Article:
In total, 12 engines, seven ladders, two squads, one rescue, and numerous chief officers and support units were on scene. No serious injuries were reported, with only minor injuries reported due to falls on the ice. 22 people were displaced by the fire.
The building is a total loss and damages are estimated at $5 million dollars. The morning of the fire, the City of Cambridge opened a shelter for impacted residents and neighbors at the Frisoli Youth Center. The Mayor’s Disaster Relief Fund provided displaced residents with $600 per person with a max of $2400 per unit. Checks totaling $11,400 from the Disaster Relief Fund were made available to those affected by the very next day. But that doesn't nearly cover the loss of everything and we could do more.
On Saturday, February 2, 2019, area restaurants, bars, and breweries hosted a fire fundraiser event with funds benefiting the fund. We hope that through the generosity of our creative community we can add to those fundraising efforts. The city itself is not allowed by law to issue money to individuals. “This all has to come from private contributions,” Mayor McGovern said to Cambridge Day in an article from January 17, 2019. “The relief fund is financial – we’re not asking for any physical items, we don’t want clothing or anything like that. We have found, and what the Red Cross advised us two years ago when we went through this with the Berkshire Street fire, is that the best thing is to raise money and give families financial support so they can use that as they see fit,” McGovern said.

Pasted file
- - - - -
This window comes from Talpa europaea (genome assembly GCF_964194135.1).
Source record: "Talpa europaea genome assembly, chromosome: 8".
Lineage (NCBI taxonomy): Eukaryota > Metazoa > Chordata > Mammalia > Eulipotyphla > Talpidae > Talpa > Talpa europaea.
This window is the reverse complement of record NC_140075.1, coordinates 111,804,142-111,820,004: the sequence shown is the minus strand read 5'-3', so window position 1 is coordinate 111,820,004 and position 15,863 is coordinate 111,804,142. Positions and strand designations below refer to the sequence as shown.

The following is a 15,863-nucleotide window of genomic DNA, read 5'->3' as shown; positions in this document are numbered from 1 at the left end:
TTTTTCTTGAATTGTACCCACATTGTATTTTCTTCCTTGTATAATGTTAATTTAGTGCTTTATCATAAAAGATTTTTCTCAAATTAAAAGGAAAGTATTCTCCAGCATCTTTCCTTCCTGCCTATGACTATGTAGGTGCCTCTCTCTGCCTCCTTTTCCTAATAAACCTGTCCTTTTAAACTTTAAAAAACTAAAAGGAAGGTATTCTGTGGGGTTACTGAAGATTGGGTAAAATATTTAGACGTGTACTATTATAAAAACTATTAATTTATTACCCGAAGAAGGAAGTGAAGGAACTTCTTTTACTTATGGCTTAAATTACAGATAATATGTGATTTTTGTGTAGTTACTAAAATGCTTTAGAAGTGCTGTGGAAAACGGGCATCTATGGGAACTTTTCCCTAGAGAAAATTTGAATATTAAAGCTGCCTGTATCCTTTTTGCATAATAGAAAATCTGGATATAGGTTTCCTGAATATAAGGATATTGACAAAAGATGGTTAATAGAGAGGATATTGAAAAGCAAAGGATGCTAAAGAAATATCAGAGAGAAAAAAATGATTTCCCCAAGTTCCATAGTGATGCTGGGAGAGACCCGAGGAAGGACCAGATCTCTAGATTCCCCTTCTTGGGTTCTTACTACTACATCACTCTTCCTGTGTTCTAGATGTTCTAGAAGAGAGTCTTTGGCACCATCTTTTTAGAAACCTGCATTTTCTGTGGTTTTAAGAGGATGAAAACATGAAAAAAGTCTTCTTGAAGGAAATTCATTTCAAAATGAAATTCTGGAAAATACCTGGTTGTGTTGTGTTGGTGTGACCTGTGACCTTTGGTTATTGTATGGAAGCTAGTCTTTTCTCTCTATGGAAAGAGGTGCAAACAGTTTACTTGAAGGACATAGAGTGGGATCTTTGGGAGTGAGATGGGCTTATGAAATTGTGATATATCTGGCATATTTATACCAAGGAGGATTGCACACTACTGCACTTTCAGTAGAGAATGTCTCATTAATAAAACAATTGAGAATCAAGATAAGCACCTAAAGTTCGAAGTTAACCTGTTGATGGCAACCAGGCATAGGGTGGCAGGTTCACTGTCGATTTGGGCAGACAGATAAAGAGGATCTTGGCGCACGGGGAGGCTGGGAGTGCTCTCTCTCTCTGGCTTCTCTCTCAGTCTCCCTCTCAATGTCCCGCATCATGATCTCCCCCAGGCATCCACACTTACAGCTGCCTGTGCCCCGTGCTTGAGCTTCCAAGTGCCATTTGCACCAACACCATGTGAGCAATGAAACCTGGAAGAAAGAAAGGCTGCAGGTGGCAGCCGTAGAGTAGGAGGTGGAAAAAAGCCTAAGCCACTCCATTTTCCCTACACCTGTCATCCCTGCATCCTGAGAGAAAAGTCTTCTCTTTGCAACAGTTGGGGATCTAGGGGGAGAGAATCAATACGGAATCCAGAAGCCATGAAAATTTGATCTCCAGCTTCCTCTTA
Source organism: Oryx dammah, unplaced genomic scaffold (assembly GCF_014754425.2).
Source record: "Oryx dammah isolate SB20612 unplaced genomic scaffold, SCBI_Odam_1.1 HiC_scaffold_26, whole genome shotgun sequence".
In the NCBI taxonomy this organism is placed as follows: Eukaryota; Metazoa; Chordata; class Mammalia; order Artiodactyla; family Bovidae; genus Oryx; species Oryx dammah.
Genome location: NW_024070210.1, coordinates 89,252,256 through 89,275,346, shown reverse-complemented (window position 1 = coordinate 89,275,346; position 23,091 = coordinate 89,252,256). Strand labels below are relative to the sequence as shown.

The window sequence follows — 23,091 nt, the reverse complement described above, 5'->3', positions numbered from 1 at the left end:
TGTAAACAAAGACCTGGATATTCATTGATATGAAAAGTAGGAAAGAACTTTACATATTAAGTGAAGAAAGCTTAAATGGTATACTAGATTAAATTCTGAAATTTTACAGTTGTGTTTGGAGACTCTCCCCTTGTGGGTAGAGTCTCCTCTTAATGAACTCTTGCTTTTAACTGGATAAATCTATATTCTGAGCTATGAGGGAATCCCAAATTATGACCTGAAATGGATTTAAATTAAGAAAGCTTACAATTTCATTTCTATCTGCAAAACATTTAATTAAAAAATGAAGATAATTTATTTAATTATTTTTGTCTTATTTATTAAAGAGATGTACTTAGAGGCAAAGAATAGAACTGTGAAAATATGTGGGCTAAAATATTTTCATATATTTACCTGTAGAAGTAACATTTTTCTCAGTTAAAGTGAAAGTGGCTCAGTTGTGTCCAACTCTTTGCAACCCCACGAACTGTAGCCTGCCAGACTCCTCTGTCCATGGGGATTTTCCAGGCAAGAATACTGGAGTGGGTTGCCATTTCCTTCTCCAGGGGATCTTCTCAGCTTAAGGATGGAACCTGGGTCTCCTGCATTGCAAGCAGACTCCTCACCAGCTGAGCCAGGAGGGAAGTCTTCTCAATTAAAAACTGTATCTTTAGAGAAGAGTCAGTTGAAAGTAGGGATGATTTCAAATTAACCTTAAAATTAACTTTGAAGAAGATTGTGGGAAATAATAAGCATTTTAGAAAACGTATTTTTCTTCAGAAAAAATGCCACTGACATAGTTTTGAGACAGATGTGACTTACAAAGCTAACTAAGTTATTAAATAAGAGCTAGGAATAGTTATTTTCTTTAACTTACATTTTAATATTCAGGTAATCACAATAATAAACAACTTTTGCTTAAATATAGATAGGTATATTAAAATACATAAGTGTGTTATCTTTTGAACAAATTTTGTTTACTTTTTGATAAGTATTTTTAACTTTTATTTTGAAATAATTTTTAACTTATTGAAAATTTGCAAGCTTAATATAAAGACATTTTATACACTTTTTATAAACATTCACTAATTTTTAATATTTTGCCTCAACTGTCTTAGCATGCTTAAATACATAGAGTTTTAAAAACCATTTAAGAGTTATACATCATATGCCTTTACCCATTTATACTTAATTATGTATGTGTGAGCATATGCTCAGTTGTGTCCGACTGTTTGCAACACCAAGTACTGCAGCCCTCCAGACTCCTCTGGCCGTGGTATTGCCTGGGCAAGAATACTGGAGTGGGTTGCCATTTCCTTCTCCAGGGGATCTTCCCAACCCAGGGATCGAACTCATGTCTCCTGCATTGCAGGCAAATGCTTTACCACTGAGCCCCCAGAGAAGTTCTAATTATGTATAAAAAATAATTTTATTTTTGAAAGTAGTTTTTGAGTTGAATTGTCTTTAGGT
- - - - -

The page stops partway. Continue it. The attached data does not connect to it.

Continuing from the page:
*In January 2017 we launched our We Care Wednesday initiative. By donating 5% of our sales each Wednesday, we were able to raise $9,000 for Greater Boston non-profits in 2017. In 2018 we raised $11,000 for Greater Boston non-profits. This kind of targeted weekly giving is just another way we can focus our community-based business on doing good in all the ways we can. We are proud to continue this initiative in 2019.*